The report provides a holistic view of the global market, companies involved, and factors driving the growth of the market. It also provides information about the latest trends that have started to surface and are likely to become strong market driving forces over the next five years. This report also provides the Porter’s Five Forces analysis along with a description of each force and its impact on the market. Further, the report also provides complete value chain analysis of the global market.
How dark do you like your chocolate? Probably not as dark as this news: There might not be any left to eat in as soon as 2050. A chocolate shortage is a looming reality, according to some experts.
Cocoa beans, the plant responsible for one of the world’s favorite sweet treats, can grow only in mild, humid rainforest conditions. Due to global warming, the climates of these cocoa-growing regions are expected to get hotter and drier over time, threatening the lives of the plants.
In a panic, farmers will be forced to attempt to move their plots to higher ground. There are limited areas at higher elevations however; the competition will be fierce until, eventually, those areas become uninhabitable, too.
Already, the demand for chocolate is soaring higher than the ability of farmers to supply it. The average American eats close to 10 pounds of chocolate per year. The average Swiss person eats almost 20 pounds. That’s a whole lot of cocoa, considering just one bar of chocolate can deplete 40 cocoa beans from the stingy supply.
A world without chocolate would be a somber world, indeed. People are going to have to find a new favorite coping mechanism for their breakups and stress.
The United Nations World Tourism Organization has ranked Nicaragua among the top 10 World’s Fastest Growing Tourist Destinations, up 28.4 percent in 2016, and indeed, Central America’s largest country has become a go-to pick among savvy travelers looking for new vacation horizons.
Some of us had already been there and done that—fallen in love with the most storied of colonial towns, Granada; shopped ‘till we dropped at the Masaya market; ziplined through the canopy above Lake Nicaragua; watched the surfers catch the waves around the laid-back beach town of San Juan del Sur; searched for ancient hieroglyphs on Ometepe, the island between two volcanoes; gathered eggs for breakfast at Morgan’s Rock (the founding pioneer of upscale eco-lodges in Nicaragua); and savored Pacific sunsets from rooms with private plunge pools at five-star+ Mukul Resort & Spa, spread along the Emerald Coast—but it seemed a good a time as any to go back and see what the ongoing buzz was about. A friend and I booked our paid arrangements with Lourdes Fuentes, sales director of Managua-based Careli Tours, who told us: “Guests coming to explore our safe, beautiful, adventure destination before it becomes mainstream often compare Nicaragua to the Costa Rica of 30 years ago. I think we’re surprising them, pleasantly and most particularly with our 21st century comfort level of elegant boutique hotels in the towns, stylish eco-lodges in the wilderness and luxury resorts by the sea.”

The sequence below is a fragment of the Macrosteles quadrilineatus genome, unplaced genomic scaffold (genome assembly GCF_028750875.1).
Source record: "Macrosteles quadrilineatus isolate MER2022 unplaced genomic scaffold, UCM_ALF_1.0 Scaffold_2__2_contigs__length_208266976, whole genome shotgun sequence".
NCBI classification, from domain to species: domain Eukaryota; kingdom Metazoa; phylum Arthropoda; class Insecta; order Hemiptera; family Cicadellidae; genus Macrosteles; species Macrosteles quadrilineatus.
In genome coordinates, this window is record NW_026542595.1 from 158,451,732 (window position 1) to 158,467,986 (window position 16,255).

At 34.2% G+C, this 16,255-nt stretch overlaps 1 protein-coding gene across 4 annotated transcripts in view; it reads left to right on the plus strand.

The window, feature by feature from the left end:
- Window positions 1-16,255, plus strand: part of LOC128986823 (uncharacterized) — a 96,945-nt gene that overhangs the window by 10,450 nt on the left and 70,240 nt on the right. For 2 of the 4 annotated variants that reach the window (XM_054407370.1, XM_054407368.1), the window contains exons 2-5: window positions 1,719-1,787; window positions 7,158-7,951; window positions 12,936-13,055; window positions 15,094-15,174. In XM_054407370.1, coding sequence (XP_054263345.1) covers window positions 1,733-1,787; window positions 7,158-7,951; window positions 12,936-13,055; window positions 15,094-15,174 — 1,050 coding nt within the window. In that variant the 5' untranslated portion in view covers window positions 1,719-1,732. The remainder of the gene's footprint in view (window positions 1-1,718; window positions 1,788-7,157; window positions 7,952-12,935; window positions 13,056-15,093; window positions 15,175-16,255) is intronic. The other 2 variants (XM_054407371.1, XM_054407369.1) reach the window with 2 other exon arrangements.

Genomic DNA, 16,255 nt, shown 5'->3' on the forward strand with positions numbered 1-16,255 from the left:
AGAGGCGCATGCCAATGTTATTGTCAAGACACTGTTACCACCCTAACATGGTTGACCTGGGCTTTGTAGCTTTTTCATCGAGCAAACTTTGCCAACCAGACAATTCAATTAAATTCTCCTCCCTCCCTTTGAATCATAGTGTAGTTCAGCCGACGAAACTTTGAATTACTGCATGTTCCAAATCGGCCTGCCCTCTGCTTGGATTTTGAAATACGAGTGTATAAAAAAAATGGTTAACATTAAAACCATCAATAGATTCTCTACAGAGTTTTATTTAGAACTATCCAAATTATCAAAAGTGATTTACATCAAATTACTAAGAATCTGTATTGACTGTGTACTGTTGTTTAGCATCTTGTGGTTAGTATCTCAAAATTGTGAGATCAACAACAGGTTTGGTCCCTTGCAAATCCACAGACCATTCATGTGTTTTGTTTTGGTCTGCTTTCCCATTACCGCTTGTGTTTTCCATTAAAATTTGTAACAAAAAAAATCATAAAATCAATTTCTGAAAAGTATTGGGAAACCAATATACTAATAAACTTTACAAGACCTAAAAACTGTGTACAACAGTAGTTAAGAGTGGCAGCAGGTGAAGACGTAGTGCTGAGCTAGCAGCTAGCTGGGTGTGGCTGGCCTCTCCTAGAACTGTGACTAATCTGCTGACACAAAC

The Central Bank of Nicaragua (BCN by its acronym in Spanish) has presented an estimate of the main macroeconomic picture of the country for 2018. The details are contained in a report called “Macroeconomic Projections 2017-2018” (presented on December 29th 2017). The summary uses the information available at the date of preparation and relies on estimates of economic growth, inflation, balance of payments, and monetary and financial indicators of Nicaragua. Those estimates also consider data from international financial organizations in relation to how international influences will affect the national macroeconomic performance. The report is intended to be used as a tool in the decision-making process of economic agents and as a source of knowledge for those looking to find out about the Nicaraguan economy.
Growth: In general terms, in 2018, Nicaragua should maintain a growth rate of between 4.5 and 5.0 %. This will be mainly driven by the contributions of manufacturing, commerce, agriculture, livestock and construction activities.